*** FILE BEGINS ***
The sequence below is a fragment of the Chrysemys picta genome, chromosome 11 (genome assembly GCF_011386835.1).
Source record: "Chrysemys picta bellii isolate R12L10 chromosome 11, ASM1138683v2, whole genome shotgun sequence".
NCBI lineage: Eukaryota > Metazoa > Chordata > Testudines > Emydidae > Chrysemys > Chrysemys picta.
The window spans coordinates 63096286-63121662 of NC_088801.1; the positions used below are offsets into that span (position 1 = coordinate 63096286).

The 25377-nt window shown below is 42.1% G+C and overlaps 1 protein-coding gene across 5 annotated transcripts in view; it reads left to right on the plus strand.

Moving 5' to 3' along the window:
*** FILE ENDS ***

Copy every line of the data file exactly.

The sequence below is a fragment of the Chrysemys picta genome, chromosome 11 (genome assembly GCF_011386835.1).
Source record: "Chrysemys picta bellii isolate R12L10 chromosome 11, ASM1138683v2, whole genome shotgun sequence".
NCBI lineage: Eukaryota > Metazoa > Chordata > Testudines > Emydidae > Chrysemys > Chrysemys picta.
The window spans coordinates 63096286-63121662 of NC_088801.1; the positions used below are offsets into that span (position 1 = coordinate 63096286).

The 25377-nt window shown below is 42.1% G+C and overlaps 1 protein-coding gene across 5 annotated transcripts in view; it reads left to right on the plus strand.

Moving 5' to 3' along the window: